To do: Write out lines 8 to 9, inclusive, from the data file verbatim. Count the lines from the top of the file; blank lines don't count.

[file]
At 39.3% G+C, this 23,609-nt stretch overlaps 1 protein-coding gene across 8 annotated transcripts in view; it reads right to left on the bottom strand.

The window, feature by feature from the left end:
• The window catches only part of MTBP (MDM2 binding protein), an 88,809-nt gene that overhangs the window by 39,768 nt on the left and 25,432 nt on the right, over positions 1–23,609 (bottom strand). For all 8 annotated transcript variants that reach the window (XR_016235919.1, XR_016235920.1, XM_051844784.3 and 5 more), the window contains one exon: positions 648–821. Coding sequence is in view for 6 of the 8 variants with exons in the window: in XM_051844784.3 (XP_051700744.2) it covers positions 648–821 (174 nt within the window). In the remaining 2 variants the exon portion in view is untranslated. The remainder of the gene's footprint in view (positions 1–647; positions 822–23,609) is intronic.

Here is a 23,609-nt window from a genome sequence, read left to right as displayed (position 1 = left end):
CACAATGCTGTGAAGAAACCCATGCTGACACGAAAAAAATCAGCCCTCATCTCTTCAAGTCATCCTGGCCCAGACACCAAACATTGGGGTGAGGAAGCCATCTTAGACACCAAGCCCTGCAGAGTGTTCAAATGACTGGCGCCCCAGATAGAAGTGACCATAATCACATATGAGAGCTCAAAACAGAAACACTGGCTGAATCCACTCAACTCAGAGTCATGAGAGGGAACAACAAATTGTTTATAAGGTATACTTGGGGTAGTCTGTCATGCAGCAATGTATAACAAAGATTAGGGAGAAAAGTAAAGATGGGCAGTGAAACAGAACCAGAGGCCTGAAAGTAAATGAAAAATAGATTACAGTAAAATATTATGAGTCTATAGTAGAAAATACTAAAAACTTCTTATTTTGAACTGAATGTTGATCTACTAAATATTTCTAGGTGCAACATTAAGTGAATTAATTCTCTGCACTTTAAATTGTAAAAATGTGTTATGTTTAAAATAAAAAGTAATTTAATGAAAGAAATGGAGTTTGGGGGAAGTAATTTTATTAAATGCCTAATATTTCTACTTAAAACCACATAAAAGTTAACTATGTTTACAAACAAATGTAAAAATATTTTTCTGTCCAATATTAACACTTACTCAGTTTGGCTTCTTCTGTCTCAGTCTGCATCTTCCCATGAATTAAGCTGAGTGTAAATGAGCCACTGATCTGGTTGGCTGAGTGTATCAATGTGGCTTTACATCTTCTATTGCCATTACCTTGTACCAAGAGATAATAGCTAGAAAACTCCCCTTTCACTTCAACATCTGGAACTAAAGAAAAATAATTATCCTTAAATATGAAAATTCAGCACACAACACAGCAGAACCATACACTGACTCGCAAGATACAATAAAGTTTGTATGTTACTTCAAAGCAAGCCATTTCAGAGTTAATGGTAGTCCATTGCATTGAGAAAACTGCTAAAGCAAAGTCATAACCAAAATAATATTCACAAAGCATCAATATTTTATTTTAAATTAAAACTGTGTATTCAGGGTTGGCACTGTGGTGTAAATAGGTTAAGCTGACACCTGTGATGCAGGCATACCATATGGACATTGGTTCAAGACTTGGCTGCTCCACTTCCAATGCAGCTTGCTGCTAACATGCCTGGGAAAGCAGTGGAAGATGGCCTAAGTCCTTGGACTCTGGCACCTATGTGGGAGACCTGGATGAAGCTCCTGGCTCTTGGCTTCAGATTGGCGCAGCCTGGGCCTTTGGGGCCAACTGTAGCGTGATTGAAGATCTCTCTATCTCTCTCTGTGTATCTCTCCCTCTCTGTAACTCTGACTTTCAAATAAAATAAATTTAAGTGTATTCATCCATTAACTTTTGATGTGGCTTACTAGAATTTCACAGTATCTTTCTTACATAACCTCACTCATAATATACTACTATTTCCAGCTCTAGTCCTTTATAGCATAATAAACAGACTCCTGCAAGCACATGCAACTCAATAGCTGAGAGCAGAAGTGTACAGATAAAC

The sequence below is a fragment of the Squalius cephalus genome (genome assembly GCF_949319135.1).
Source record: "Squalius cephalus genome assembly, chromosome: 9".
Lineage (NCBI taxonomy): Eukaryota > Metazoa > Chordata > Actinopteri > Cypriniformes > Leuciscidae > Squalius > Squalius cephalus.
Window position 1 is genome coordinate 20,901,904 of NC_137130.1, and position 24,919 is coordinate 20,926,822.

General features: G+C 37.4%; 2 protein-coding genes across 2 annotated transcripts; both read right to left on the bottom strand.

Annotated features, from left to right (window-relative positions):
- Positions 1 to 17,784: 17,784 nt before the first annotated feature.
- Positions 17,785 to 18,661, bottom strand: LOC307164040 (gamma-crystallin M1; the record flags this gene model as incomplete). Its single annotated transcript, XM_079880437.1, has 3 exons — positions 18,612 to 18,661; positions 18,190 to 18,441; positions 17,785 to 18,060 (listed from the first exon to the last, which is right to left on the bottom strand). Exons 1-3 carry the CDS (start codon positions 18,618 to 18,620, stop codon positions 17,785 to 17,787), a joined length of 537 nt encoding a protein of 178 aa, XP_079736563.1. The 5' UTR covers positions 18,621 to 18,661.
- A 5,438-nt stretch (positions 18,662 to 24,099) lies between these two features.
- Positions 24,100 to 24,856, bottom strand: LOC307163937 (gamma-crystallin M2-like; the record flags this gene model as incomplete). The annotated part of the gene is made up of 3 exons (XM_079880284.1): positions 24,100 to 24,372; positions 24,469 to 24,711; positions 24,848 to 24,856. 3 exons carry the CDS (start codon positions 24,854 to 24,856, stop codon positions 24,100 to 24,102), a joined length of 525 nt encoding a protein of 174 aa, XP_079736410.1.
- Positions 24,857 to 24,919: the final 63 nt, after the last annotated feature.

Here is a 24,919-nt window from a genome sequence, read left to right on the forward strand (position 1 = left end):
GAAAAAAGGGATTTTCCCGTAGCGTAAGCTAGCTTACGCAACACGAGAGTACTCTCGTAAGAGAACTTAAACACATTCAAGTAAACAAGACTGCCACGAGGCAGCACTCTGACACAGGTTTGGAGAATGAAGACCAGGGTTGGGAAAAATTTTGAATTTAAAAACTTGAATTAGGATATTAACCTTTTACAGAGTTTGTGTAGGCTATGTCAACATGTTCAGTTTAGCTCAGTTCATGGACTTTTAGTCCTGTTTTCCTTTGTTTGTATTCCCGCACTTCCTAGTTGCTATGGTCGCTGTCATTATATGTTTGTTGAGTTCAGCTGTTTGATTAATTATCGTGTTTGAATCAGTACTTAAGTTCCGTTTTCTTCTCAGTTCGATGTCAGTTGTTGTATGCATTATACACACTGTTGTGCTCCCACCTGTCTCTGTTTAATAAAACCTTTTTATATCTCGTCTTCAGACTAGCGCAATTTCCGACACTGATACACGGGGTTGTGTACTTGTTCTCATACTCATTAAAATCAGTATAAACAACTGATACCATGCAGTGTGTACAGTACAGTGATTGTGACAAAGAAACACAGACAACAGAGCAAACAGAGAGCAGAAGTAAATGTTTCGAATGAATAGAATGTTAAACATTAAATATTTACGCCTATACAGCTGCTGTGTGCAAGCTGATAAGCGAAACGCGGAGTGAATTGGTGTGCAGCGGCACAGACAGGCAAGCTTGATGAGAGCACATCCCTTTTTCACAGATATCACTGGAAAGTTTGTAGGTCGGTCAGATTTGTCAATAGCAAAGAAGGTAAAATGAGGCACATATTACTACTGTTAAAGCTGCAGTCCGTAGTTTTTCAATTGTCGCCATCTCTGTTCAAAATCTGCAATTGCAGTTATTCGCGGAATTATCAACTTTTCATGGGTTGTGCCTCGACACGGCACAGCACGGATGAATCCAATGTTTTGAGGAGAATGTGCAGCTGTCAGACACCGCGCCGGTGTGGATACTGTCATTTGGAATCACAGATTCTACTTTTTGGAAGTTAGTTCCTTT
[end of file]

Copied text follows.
Lineage (NCBI taxonomy): Eukaryota > Metazoa > Chordata > Actinopteri > Cypriniformes > Leuciscidae > Squalius > Squalius cephalus.
Window position 1 is genome coordinate 20,901,904 of NC_137130.1, and position 24,919 is coordinate 20,926,822.